# Steenrod square

A stable cohomology operation , , of the type , which raises the dimension by . This means that for every integer and every pair of topological spaces , a homomorphism

is defined such that , where is the coboundary homomorphism (stability) and for any continuous mapping (naturality). The Steenrod squares possess the following properties:

1) ;

2) , where is the Bockstein homomorphism associated with the short exact sequence of coefficient groups ;

3) if , then ;

4) if , then ;

5) (Cartan's formula) ;

6) (Adem relation) if , then

where are binomial coefficients modulo 2.

In Cartan's formula, multiplication can be considered as outer (-multiplication) as well as interior (cup-multiplication). This is equivalent to the statement that the mapping , defined by the formula

is a ring homomorphism. It follows from the stability condition that the Steenrod squares commute with suspension and transgression.

The properties 1), 3) and 4) define the operations uniquely and can therefore be taken as defining axioms. The constructive definition of is based on the simplicial structure in chain groups and on the existence of a diagonal mapping . Let be the minimal acyclic free chain -complex i.e. the chain complex for which

where is the generator of . The existence of an equivariant chain mapping

such that

for any simplex , is proved by the method of acyclic carriers or by an explicit construction (see [4]). The symbol here signifies the smallest subcomplex of the chain complex containing the element . Let . Any two cochains , are put in correspondence by the formula , for any simplex , with the cochain , which is called their cup--product. For the coboundary of this chain, the formula

holds, from which it follows that the formula correctly defines a homomorphism

which does not depend on the choice of the mapping .

The operations are constructed in the same way in other simplicial structures with a diagonal mapping, for example, in cohomology groups of simplicial Abelian groups, of simplicial Lie algebras, etc. However, not all properties of the Steenrod squares are preserved then (for example, generally speaking, ) and there is yet (1991) no single general theory for the generalized operations (see [5], [6]).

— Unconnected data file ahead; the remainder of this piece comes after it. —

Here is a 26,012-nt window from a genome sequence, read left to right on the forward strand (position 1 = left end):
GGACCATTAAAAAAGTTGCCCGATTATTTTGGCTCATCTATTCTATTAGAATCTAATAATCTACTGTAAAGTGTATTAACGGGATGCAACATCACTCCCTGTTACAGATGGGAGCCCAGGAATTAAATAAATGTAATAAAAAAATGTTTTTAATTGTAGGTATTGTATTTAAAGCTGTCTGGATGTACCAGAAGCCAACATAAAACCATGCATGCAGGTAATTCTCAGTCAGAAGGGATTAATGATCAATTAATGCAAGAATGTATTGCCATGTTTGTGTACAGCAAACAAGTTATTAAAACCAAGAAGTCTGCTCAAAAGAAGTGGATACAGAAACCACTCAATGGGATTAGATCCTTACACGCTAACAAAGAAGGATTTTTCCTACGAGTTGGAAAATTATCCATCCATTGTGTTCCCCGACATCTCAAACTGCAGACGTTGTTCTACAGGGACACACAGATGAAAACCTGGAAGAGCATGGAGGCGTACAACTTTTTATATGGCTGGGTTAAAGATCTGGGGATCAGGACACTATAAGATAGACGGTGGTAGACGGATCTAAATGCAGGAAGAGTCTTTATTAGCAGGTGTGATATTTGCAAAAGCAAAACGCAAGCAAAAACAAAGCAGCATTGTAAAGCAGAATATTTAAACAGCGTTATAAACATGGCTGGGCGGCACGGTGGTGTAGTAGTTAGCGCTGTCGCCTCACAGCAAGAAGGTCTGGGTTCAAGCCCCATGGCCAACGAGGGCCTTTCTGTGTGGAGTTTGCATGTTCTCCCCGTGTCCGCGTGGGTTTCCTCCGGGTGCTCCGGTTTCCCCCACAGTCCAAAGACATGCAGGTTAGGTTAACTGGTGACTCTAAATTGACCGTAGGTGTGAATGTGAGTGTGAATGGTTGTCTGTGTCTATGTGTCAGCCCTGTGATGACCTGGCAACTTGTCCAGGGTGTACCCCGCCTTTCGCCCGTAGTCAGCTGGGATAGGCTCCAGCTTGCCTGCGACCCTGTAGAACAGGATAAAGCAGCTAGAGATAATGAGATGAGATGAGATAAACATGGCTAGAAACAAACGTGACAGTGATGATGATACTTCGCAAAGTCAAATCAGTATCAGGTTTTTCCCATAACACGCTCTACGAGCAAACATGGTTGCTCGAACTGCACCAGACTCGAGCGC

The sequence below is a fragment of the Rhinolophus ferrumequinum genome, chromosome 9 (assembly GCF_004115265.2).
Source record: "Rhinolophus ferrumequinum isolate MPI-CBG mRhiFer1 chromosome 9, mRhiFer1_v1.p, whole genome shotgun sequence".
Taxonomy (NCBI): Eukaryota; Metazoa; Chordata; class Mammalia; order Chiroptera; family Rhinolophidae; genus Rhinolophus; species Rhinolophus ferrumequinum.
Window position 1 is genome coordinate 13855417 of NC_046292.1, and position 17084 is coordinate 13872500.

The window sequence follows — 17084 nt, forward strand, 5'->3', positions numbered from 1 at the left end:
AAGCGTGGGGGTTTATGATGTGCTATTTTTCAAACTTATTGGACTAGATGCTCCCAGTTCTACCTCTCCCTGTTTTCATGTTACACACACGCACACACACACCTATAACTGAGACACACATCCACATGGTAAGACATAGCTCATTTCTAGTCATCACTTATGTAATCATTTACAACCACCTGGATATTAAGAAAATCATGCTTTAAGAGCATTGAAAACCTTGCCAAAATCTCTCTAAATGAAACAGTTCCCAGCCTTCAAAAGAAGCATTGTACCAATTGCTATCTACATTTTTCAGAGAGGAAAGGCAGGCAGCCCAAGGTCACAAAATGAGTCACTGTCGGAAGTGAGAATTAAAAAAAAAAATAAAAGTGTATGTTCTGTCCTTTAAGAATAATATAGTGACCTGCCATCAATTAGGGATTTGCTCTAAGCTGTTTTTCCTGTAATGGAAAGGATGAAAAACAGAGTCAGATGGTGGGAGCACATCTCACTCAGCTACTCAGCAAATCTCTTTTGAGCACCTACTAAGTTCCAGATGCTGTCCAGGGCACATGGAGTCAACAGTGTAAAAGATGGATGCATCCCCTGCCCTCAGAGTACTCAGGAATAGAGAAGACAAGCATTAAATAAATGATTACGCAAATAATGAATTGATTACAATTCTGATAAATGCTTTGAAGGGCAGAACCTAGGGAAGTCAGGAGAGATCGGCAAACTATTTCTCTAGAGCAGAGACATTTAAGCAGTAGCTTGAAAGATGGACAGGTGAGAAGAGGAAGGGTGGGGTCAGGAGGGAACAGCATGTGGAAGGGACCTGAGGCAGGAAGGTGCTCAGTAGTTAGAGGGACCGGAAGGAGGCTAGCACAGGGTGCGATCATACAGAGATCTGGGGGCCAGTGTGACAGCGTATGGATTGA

Many cohomology operations which act on cohomology groups with coefficients in the groups and can be expressed in terms of the Steenrod squares and their analogues (see Steenrod reduced power). This underlines the fundamental role played by Steenrod squares in algebraic topology and its applications. For example, bordism groups are calculated using Steenrod squares.

Steenrod squares were introduced by N. Steenrod [4].

#### References

[1] | N.E. Steenrod, D.B.A. Epstein, "Cohomology operations" , Princeton Univ. Press (1962) |

[2] | D.B. Fuks, A.T. Fomenko, V.L. Gutenmakher, "Homotopic topology" , Moscow (1969) (In Russian) |

[3] | M.K. Tangora, "Cohomology operations and applications in homotopy theory" , Harper & Row (1968) |

[4] | N.E. Steenrod, "Products of cocylces and extensions of mappings" Ann. of Math. , 48 (1947) pp. 290–320 |

[5] | D. Epstein, "Steenrod operations in homological algebra" Invent. Math. , 1 : 2 (1966) pp. 152–208 |

[6] | J. May, "A general algebraic approach to Steenrod operations" , The Steenrod Algebra and Its Applications , Lect. notes in math. , 168 , Springer (1970) pp. 153–231 |

[7] | Matematika , 5 : 2 (1961) pp. 3–11; 11–30; 30–49; 50–102 |

#### Comments

#### References

[a1] | J. Dieudonné, "A history of algebraic and differential topology 1900–1960" , Birkhäuser (1989) |

[a2] | R.M. Switzer, "Algebraic topology - homotopy and homology" , Springer (1975) pp. Chapt. 18 |

[a3] | J.F. Adams, "Stable homotopy and generalised homology" , Univ. Chicago Press (1974) pp. Part III, Chapt. 12 |

[a4] | E.H. Spanier, "Algebraic topology" , McGraw-Hill (1966) pp. Chapt. V, Sect. 9 |

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Steenrod square.

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